Two elf brothers go on a magical quest in their world where magic has been pushed aside in Pixar Animation Studios’ latest wonderment Onward.
Onward is the type of high concept movie that is a hallmark of Pixar. A film that sounds so bizarre and audacious, yet while you’re watching it, you feel completely at home. I call the filmmakers at Pixar “magicians” because that’s what they do so well—they create magical, unique film experiences using beautiful art, impressive technology, and real emotional resonance.
And magic is really what Onward is all about. The magical world where the film takes place is populated with nothing but magical creatures—mermaids, dwarfs, unicorns, dragons, wizards, etc.—but over time, the magic of their lives has given way to technology, suburban sprawl, and “progress.”
Our two protagonists, teenage elf brothers Barley (voiced by Chris Pratt) and Ian (voiced by Tom Holland), are given a gift by their mother (voiced by Julia Louis-Dreyfus) who has been a single parent ever since her husband, and the boys’ father, tragically passed away. (The dad died when Barley was very young and Ian was in utero.)
The gift is a magician’s staff and a magic crystal with a spell which supposedly will bring the father back to life for a day. While Barley is a major player of a “Dungeons & Dragons”-style of role-playing game and big believer in the past magical lore of the world they live in (again, mostly tied in with the D&D game), Ian, who turns 16 at the beginning of the film, is more practical and is just trying to find his place with his peer group and in his life.
Barley and Ian keep trying the spell and they begin to conjure up their dad’s body; however, the magic crystal breaks halfway through and only the lower half of their dad makes it back to the world. So, the boys, along with their deceased father’s legs, set out on a quest to try to find another crystal to finish the spell so they can spend some time with their dad before sunset causes the magic spell to end.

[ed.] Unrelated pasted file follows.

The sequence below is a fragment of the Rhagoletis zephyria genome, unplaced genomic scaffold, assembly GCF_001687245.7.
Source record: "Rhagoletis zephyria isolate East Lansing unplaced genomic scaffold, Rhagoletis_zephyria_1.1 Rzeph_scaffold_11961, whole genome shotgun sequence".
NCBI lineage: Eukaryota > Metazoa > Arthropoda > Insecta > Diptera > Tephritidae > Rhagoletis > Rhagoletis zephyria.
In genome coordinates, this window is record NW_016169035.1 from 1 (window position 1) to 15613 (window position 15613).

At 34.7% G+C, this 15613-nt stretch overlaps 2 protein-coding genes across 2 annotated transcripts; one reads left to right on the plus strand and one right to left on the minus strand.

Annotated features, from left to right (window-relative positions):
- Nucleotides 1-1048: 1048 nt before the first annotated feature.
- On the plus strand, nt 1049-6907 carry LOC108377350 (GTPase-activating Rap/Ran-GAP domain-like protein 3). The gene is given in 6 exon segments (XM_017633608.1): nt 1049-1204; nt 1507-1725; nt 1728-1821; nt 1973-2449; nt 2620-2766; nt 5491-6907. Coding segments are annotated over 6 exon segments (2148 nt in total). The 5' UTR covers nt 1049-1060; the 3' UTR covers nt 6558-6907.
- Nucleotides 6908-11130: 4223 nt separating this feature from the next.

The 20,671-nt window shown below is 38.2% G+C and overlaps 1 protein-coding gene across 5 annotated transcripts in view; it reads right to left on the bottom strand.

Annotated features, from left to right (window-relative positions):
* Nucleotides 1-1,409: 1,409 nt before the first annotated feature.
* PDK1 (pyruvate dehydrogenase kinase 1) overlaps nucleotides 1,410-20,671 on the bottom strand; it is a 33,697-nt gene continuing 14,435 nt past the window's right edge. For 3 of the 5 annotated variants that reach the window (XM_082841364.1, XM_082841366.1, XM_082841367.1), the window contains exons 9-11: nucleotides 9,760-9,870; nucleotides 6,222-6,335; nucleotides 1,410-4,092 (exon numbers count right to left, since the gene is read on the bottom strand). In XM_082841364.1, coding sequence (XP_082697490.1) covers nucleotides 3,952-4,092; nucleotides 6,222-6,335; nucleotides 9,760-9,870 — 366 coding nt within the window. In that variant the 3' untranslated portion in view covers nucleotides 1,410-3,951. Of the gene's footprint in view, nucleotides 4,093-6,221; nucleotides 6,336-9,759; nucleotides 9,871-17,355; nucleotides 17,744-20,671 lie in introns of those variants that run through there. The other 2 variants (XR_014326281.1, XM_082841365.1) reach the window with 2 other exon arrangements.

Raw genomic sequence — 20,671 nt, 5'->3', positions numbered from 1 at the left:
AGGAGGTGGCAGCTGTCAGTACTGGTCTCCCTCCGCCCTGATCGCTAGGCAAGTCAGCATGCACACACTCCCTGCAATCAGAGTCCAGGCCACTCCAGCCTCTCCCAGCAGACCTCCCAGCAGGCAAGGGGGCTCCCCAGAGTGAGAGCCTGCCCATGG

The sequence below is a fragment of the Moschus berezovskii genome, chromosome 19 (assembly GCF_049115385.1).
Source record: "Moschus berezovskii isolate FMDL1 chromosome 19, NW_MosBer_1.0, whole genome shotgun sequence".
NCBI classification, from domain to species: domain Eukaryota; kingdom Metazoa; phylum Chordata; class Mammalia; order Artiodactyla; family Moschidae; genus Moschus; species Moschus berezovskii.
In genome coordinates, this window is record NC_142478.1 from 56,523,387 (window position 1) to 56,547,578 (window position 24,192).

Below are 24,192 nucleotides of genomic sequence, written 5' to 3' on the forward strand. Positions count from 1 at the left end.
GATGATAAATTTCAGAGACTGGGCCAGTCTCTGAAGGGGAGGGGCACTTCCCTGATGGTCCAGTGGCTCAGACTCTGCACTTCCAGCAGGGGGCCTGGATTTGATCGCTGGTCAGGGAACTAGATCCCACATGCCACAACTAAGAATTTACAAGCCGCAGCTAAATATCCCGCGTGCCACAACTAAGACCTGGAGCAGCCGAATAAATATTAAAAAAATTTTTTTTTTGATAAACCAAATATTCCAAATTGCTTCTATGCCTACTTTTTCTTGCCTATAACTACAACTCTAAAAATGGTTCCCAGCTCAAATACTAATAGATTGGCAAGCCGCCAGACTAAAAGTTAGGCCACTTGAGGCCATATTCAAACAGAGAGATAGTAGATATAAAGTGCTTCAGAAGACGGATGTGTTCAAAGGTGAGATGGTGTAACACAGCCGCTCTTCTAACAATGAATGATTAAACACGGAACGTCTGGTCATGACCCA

Onward at its core is really a buddy movie where the two brothers go on big adventure as they try to work together towards the common goal of spending time with their father. The film is a personal one for director Dan Scanlon, who lost his father at a young age and decided to pose the question of what it would be like to meet up with a deceased parent, if only briefly. Wrapping this emotional concept up in a buddy/fantasy movie was definitely a magic trick and overall the filmmakers really succeed.
Ultimately, the main part of the Pixar “magic,” and where Onward truly delivers, is in its emotional authenticity. I won’t give anything away, but during the final third of the film when everything starts coming together, the film really delivers a satisfying and meaningful emotional experience which speaks serious truth about family relationships. (You might want to bring a Kleenex or two with you to the theater.)
And just as a side note, a new Pixar short is not included in front of Onward (check out the plethora of great Pixar shorts now playing on Disney+); instead, we get a short starring The Simpsons (yes, those Simpsons) which are now part of the Disney family thanks to The Walt Disney Company’s acquisition of 21st Century Fox. The short is called Playdate with Destiny and it prominently features Maggie Simpson who gets smitten by a baby boy her age that she meets at the park. It felt a bit strange but not necessarily completely out of place to be watching a Simpsons short at a Disney movie. I guess it’s just where and how things are today.
Onward is rated PG by the Motion Picture Association for “action/peril and some mild thematic elements.”
My rating: 4 out of 5 stars
As an added bonus, check out these cool Onward posters.
All images ©️ Disney/Pixar